Entrepreneurship: Grow from Failures by Josiah Go PDF Print E-mail
Sunday, 29 April 2012 19:39

Two weeks ago I had the privileged to attend Day8 Seminar about Rescue Entrep by Josiah Go at Makati’s Walter Mart. He is the chairman and chief marketing strategist of Mansmith and Fielders, Inc., the leading training company in marketing, sales, strategy and innovation.

With his permission, I am reprinting one of his articles on how to recover from business failures which I hope can give inspiration to those who never gives up. Here it is:

Firstly, congratulations to RFM CEO Joey Concepcion and his team at the Philippine Center for Entrepreneurship for the successful run of the recent Go Negosyo Youth Summit. I was one of the plenary speakers who had the challenge to speak on an after lunch timeslot. Thankfully, there were many young, as well as potential entrepreneurs who listened and are now following my free marketing tips at www.twitter.com/josiahgo or interacting with me via www.facebook.com/gojosiah.

Let me share the five highlights of my talk on “Grow from Failures” where I talked about many business failures from my early days, some of which I also wrote in my book “The WE Entrepreneur”.

1. I was 23 years old when my company became an exclusive distributor of TDK cassette tapes in 1985. The venture lasted for only a year. While I paid fifty percent for import duties, parallel importers (a diplomatic term for smugglers) sourced their products at a bit higher price but leveraged their non-payment of high taxes. In an environment where smuggling was rampant, I could not survive with higher cost unless I do the same thing, somethingI already knew I did not want to do. My only option was to find other products to sell. I learned an important lesson –always watch and control my cost.

2. My second product was a set of Sanyo small kitchen appliances, such as blenders, toasters, coffee makers and the like, eventually adding other products like vacuum cleaners as well. The Japanese yen to an American dollar was 240 when I started. By the time I decided to quit this product line six years after, the yen was already 120 (it is now about 80 yen per US dollar). Our gross margin of 30-40% became 3-4% because we could not increase the price proportionately. I am glad I quit this product line early on because the retail prices of these products at present are not far from where I left them in the early 1990’s. The lesson here is to understand global issues such as how the U.S. pressured Japan to appreciate their currency in order for Japanese products to be more expensive when exported; the same thing the U.S. is doing to China the last few years to help solve their trade imbalances.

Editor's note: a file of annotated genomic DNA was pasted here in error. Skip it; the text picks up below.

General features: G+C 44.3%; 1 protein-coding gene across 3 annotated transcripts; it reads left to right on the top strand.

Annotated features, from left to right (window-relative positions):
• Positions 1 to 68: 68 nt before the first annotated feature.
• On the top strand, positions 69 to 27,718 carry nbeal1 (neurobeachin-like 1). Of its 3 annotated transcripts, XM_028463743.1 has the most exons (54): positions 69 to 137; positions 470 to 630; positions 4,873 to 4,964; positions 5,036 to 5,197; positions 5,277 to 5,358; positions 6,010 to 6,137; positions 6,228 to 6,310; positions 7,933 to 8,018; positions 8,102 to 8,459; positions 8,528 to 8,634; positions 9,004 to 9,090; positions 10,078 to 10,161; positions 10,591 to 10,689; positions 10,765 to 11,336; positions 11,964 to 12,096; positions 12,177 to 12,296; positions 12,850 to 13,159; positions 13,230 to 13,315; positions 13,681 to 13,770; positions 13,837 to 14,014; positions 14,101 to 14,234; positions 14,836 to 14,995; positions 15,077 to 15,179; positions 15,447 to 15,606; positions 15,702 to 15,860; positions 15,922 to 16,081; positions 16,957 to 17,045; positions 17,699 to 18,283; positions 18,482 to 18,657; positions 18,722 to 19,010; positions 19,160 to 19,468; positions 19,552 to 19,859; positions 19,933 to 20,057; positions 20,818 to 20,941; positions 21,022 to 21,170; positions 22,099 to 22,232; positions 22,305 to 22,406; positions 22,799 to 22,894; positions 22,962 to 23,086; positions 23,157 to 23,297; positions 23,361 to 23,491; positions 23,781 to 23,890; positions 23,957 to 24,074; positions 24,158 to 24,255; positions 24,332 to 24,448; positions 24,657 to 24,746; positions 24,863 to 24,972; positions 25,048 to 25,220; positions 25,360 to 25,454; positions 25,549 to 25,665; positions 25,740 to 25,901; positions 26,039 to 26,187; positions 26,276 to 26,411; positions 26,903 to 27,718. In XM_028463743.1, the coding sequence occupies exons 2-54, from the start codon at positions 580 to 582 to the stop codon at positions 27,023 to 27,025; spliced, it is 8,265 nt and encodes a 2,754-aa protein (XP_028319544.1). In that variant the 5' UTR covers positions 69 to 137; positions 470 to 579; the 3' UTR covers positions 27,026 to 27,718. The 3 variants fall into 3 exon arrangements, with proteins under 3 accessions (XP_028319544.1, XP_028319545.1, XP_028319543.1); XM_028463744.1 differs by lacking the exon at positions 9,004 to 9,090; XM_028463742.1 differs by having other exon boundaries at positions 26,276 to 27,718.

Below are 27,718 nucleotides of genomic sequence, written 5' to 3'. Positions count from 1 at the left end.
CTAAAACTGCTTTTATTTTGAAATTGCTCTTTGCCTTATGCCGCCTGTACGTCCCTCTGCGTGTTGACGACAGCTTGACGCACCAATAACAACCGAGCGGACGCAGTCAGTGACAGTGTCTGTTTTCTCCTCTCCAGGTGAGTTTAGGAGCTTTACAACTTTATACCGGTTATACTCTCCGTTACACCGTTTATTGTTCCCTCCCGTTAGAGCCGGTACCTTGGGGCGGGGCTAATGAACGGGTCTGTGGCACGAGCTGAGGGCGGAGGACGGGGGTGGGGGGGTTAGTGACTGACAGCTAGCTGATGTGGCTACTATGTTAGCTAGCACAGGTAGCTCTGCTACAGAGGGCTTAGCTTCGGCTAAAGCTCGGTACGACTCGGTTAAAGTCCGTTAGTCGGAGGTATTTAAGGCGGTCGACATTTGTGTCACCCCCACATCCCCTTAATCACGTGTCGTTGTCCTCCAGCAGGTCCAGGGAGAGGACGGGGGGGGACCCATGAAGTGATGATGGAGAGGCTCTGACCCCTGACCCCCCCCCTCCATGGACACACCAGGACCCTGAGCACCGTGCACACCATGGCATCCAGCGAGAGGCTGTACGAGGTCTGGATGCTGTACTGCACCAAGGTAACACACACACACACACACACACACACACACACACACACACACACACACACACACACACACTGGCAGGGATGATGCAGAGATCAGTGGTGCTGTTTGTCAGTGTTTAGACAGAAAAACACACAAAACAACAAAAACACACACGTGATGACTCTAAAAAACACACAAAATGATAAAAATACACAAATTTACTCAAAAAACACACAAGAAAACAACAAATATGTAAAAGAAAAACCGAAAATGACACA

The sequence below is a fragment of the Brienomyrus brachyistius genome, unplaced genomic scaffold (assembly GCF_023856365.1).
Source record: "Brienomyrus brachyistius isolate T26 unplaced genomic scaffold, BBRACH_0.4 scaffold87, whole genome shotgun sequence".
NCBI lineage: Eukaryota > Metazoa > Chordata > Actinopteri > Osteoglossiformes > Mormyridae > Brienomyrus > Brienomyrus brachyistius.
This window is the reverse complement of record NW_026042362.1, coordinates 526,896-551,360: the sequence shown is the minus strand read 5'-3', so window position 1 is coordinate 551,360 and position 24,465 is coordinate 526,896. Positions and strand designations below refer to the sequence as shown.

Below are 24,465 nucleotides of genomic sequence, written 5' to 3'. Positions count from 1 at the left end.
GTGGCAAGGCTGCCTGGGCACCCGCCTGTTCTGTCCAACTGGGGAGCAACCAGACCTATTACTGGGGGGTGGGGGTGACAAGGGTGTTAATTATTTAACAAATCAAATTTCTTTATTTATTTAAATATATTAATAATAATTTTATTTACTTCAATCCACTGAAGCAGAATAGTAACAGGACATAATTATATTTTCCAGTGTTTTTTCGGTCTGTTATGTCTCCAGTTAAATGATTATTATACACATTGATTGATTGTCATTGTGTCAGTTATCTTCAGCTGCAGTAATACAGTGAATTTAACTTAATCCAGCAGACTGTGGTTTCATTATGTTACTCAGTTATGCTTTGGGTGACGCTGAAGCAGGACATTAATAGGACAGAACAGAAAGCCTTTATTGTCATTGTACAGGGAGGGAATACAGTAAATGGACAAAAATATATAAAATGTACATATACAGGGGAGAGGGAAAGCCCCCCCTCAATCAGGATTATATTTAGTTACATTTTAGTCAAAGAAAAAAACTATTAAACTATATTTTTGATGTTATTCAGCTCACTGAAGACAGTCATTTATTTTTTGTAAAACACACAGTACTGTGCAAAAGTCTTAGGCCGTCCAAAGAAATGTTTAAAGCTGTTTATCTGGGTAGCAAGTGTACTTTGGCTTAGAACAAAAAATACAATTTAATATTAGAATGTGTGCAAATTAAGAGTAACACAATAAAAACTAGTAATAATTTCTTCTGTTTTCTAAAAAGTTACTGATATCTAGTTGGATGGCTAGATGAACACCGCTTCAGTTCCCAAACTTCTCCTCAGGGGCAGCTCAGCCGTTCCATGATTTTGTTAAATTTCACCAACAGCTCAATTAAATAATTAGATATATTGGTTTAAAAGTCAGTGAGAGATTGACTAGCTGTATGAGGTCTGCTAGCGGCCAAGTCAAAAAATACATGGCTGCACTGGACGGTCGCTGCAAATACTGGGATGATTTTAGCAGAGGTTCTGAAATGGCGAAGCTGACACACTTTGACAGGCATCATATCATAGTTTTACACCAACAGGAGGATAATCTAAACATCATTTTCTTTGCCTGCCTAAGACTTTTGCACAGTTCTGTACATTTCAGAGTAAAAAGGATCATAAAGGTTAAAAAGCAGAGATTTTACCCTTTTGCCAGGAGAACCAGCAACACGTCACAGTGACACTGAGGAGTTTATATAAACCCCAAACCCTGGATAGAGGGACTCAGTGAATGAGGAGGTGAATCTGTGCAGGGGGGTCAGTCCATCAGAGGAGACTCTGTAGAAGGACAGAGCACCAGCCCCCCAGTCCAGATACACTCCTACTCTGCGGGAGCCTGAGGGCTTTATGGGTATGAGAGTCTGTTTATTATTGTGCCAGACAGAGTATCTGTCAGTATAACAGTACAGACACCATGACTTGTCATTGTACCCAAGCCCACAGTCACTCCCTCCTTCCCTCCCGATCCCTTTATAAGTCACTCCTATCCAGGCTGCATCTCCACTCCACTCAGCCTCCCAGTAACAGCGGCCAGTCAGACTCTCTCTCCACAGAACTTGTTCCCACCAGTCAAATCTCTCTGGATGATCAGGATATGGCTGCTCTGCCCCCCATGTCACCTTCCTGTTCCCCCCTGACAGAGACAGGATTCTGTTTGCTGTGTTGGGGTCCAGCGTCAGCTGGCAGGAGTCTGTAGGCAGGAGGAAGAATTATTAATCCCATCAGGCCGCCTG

3. My third product was a U.S.-made water purifier product known as HomeMaster. I sold tens of thousands of units annually for over a decade because of its superior features and much longer filter life. When the new owners of the U.S.company took over, they had other plans, and our differences forced me to stop selling this product.

4. In 1989, we invested in a training company but did not participate in its management. There was good intention but lack of attention of the administrators who were busy with their other service business. It lost money as it was not operational for a few months, until I decided to turnaround Mansmith and Fielders, Inc. in 1990. Here I learned that failure could be a blessing in disguise. After repositioning Mansmith to specialize in marketing strategy, I tried my hands as a trainer and consultant, and here I am now – an author who wrote twelve books in marketing and entrepreneurship and a professional speaker and consultant at that.

5. In 1995, we launched Waters Philippines as the first network marketing company selling home water purifiers; it became the leading Waters company in Southeast Asia a few years after. We added foot detox and shower therapy later and included food waste disposers recently. Over 15 years later, Waters Philippines continues to enjoy stable growth. My lesson – you can get it right the third time.

The TDK and Sanyo product lines made me ask “What should I abandon in order to grow tomorrow?” The HomeMaster experience made me ask “What are critical success factors?” The Mansmith and Fielders, Inc. experience made me ask “What does it take to turnaround a business?” while the Waters Philippines business made me ask “Do you have the right business model in order to succeed?”

Today, having learned and succeeded from past mistakes, my wife Chiqui and I have two other companies — one in property and another as an angel investor, helping other entrepreneurs succeed. Growing from mistakes have its rewards too, as my achievements in business and advocacies made me win prestigious awards like the Agora, Ten Outstanding Young Men (TOYM) of the Philippines (2001) and of the World (2002, in USA), among other awards.
Bad news, good news, who knows? Learn and grow!

by Dante Cortez

 

Last Updated on Sunday, 29 April 2012 19:46